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October 1929

NERVOUS AND MENTAL PHENOMENA ACCOMPANYING INSULIN THERAPY

Author Affiliations

MADISON, WIS.

From the Department of Medicine, and the Wisconsin General Hospital, University of Wisconsin.

Arch NeurPsych. 1929;22(4):746-751. doi:10.1001/archneurpsyc.1929.02220040101011
Abstract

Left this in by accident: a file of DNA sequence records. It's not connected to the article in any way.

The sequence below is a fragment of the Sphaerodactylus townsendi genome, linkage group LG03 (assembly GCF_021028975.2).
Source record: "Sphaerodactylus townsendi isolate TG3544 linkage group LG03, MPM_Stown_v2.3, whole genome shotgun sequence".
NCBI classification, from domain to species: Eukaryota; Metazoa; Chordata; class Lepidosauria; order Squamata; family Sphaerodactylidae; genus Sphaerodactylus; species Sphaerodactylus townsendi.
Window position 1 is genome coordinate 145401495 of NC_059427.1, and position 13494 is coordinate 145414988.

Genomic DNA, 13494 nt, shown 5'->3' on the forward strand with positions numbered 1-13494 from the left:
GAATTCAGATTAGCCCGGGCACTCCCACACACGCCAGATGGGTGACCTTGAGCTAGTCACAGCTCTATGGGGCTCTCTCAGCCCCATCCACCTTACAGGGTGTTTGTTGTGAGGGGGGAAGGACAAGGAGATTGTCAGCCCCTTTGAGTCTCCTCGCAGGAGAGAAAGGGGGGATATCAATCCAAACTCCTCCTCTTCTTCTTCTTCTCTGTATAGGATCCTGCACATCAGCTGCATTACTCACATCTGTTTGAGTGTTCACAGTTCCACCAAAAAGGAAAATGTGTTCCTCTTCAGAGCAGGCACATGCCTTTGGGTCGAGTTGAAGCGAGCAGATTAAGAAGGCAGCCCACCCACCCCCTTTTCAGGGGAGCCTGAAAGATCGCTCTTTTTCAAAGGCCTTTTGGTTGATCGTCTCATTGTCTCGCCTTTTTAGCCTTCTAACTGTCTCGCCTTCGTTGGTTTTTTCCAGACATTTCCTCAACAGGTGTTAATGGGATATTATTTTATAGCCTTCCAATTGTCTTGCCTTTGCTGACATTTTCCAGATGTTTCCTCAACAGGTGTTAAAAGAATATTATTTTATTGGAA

One of the most pleasing results of insulin therapy in some of the diabetic patients is the change from a morose to a cheerful frame of mind. This new cheerfulness may be induced by the good prognosis which is given to the patient who cooperates in a program of dietetic and insulin control. Aside from this, however, there is evident a marked, prompt change in some patients with the more severe cases of diabetes when treatment with insulin stops the loss of sugar and causes the metabolic processes to run once more in normal channels. This change led Cowie, Parsons and Raphael1 to a study of the sugar tolerance in the two phases of manic-depressive psychoses. They reported that the sugar tolerance is reduced in the depressive phase, and that it is changed toward the normal by the administration of insulin. Whether this will be of use in the

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